The most famous moment from the second presidential debate in 1992, the moment that arguably cinched the deal for Bill Clinton, was not, as many pundits today would have it, when George H.W. Bush was caught looking at his watch.

It was how both candidates responded to one question: "How has the national debt affected each of your lives, and if it hasn't, how can you honestly find a cure for the economic problems of the common people if you have no experience in what's ailing them?"

Bush started his answer: "I think the national debt affects everybody. Obviously, it has a lot to do with interest rates."  

The  questioner interrupted: "You, on a personal basis?" Moderator Carole Simpson interjected: "You, personally?"  

Bush began to try to answer: "Well, I love my grandchildren..."  The woman: "How?"

Bush: "Well, I love my grandchildren and I wanted to think that they're going to be able to afford an education. I think that ... "

And then Bush actually asked the questioner whether she was saying that rich people aren't affected by the debt. "Help me with the question and I'll try to answer," he said. 

The woman explained that she had friends who had trouble paying their mortgages or car payments. "How can you help us if you don't know what we're feeling."

Simpson: "I think she means more the recession."

Bush gave a long, winding answer, and then, through gritted teeth, thanked the woman "for clarifying for me."


Then Bill Clinton got up. He walked a few feet, and asked her, to set the mood, to effectively restate the fact that she had been hurt by the recession. "How has it affected you again? You know people who lost their homes?"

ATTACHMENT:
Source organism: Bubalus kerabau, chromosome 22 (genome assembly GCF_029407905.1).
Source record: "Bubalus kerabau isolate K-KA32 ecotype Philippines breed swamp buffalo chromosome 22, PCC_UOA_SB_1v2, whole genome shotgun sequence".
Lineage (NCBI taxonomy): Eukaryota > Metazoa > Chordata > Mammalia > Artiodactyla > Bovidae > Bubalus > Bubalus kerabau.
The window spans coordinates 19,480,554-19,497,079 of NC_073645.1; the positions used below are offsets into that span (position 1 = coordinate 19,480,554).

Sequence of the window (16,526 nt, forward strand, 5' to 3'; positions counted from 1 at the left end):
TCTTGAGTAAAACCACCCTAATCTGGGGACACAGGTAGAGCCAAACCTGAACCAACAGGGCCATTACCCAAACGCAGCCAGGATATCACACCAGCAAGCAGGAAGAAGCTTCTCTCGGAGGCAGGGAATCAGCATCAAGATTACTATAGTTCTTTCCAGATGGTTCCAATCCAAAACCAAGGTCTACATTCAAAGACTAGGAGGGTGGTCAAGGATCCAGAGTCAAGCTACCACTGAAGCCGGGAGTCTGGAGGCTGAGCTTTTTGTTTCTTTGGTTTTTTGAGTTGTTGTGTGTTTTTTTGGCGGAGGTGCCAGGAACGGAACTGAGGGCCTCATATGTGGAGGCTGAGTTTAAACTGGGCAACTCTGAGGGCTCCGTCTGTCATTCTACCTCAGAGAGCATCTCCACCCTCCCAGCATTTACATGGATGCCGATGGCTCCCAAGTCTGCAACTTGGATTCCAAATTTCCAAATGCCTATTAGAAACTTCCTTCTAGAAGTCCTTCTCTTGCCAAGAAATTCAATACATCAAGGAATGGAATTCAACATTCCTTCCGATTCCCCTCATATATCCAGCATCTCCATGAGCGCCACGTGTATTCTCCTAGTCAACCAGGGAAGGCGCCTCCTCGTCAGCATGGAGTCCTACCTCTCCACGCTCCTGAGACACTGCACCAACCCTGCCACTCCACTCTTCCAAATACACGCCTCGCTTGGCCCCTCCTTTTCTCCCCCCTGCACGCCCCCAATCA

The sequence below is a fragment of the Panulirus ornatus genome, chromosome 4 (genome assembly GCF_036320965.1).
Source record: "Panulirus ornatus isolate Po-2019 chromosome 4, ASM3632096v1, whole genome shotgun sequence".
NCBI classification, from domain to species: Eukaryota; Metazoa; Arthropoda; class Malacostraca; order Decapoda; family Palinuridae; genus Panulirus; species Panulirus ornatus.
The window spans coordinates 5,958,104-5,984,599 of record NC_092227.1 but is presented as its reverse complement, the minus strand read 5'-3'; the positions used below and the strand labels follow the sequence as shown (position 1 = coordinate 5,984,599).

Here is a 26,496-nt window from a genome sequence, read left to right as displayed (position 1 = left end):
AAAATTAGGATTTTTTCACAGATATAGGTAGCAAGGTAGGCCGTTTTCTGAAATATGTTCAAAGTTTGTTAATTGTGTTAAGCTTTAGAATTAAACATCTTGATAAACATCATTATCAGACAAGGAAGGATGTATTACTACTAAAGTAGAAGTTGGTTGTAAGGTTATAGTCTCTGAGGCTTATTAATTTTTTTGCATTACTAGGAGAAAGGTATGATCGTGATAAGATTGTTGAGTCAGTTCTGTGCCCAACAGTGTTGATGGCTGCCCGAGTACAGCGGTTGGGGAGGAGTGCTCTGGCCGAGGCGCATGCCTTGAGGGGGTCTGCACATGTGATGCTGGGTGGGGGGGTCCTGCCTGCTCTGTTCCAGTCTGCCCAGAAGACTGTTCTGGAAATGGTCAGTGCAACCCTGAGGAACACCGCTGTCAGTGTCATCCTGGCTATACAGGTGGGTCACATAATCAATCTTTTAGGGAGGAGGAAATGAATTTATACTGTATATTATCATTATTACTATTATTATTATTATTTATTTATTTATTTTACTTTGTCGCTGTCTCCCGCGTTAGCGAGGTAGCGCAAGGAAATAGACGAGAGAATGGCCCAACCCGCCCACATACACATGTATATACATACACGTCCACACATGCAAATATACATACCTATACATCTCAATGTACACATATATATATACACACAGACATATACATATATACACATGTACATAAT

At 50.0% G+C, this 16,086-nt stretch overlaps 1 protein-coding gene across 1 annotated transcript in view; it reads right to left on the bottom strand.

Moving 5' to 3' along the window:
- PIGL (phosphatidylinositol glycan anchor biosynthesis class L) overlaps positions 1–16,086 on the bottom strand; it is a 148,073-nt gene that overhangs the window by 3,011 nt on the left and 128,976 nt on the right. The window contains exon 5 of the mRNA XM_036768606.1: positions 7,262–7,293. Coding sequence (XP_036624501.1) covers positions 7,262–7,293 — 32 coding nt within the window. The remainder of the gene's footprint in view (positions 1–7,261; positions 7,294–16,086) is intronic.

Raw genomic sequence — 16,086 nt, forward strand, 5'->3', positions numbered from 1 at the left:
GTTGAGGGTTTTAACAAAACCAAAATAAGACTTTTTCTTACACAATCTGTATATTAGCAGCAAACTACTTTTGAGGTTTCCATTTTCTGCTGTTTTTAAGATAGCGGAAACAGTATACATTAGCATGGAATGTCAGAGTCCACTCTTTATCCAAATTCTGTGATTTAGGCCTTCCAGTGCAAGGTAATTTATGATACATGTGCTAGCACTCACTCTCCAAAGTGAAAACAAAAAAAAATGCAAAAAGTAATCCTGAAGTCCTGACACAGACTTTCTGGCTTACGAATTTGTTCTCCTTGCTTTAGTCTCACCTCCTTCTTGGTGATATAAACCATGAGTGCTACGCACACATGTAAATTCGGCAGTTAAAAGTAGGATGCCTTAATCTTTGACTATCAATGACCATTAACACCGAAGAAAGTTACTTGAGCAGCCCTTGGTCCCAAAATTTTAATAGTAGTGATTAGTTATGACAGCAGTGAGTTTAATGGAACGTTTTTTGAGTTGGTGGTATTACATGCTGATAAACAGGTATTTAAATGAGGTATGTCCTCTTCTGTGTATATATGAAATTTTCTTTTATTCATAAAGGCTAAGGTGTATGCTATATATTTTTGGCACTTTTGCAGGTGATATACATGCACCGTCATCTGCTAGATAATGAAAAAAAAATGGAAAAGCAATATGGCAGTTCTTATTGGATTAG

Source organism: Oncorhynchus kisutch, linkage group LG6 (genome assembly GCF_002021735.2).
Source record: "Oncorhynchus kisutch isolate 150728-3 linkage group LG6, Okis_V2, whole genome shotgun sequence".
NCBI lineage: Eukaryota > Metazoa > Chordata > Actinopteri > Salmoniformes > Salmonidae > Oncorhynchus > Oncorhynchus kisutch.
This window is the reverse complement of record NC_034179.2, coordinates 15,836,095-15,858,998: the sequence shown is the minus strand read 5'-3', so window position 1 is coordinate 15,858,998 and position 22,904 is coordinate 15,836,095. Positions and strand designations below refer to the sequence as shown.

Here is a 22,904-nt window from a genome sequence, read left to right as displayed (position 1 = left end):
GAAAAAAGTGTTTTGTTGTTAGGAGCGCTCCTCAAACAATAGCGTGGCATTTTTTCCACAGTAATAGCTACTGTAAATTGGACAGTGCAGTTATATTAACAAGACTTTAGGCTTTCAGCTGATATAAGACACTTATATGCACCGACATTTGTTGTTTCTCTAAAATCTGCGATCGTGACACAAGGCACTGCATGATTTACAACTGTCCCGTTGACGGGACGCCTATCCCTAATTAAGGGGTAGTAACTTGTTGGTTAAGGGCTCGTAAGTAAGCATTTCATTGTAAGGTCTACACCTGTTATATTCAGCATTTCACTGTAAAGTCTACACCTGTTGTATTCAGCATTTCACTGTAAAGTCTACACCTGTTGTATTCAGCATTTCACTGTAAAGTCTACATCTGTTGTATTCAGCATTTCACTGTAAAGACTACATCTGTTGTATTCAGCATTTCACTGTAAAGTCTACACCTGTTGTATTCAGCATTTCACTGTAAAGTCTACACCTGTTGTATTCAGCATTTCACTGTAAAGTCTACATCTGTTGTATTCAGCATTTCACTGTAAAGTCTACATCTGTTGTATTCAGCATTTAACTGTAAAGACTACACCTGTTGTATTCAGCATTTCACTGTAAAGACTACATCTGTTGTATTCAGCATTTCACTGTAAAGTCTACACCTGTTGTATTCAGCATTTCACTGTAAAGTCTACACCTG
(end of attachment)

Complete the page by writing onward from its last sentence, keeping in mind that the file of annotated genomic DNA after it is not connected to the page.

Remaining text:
"Uh huh," the woman said.


"I've been governor of a small state for 12 years. I'll tell you how it's affected me. Every year, Congress and the president sign laws that make us do more things and give us less money to do it. I see middle-class people whose services have gone down while the wealthy has gotten tax cuts. When people lose their jobs, there is a good chance i know them by their name. If the factory closes, I know the people who ran it."

Clinton continued his quintessential "I feel your pain" answer.  At one point, the camera cut  to Bush, his mouth open in an incredulous smirk. 

Who is better equipped to handle a question like that today?

Neither candidate is known for their empathy, but Obama does much better in these situations than Mitt Romney does. 

In some ways, looking back at the 1992 question, Simpson and the question-asker were not predisposed toward Bush to begin with, but Romney has to know that the same factor might tackle him, and he can't complain about it. He has to be ready with something he has so far not produced.